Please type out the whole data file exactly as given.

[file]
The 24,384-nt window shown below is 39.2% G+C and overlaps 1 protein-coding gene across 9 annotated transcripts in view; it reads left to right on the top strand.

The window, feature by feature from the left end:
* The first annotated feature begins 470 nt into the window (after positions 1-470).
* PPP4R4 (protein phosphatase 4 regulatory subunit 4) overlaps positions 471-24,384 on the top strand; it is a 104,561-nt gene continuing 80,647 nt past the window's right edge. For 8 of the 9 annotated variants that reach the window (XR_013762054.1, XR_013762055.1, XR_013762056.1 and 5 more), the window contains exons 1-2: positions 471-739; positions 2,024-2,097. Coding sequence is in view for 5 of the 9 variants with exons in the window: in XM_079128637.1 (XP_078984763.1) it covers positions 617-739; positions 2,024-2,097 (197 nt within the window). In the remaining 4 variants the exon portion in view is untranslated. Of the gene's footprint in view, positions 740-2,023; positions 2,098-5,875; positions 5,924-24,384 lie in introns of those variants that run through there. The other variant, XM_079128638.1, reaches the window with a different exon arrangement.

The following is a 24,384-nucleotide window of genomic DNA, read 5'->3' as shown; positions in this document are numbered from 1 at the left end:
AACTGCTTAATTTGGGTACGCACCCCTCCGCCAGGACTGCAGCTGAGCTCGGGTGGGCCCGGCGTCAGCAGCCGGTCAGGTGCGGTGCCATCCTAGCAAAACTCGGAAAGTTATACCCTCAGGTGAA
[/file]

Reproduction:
The 24,384-nt window shown below is 39.2% G+C and overlaps 1 protein-coding gene across 9 annotated transcripts in view; it reads left to right on the top strand.

The window, feature by feature from the left end:
* The first annotated feature begins 470 nt into the window (after positions 1-470).
* PPP4R4 (protein phosphatase 4 regulatory subunit 4) overlaps positions 471-24,384 on the top strand; it is a 104,561-nt gene continuing 80,647 nt past the window's right edge. For 8 of the 9 annotated variants that reach the window (XR_013762054.1, XR_013762055.1, XR_013762056.1 and 5 more), the window contains exons 1-2: positions 471-739; positions 2,024-2,097. Coding sequence is in view for 5 of the 9 variants with exons in the window: in XM_079128637.1 (XP_078984763.1) it covers positions 617-739; positions 2,024-2,097 (197 nt within the window). In the remaining 4 variants the exon portion in view is untranslated. Of the gene's footprint in view, positions 740-2,023; positions 2,098-5,875; positions 5,924-24,384 lie in introns of those variants that run through there. The other variant, XM_079128638.1, reaches the window with a different exon arrangement.

The following is a 24,384-nucleotide window of genomic DNA, read 5'->3' as shown; positions in this document are numbered from 1 at the left end:
AACTGCTTAATTTGGGTACGCACCCCTCCGCCAGGACTGCAGCTGAGCTCGGGTGGGCCCGGCGTCAGCAGCCGGTCAGGTGCGGTGCCATCCTAGCAAAACTCGGAAAGTTATACCCTCAGGTGAA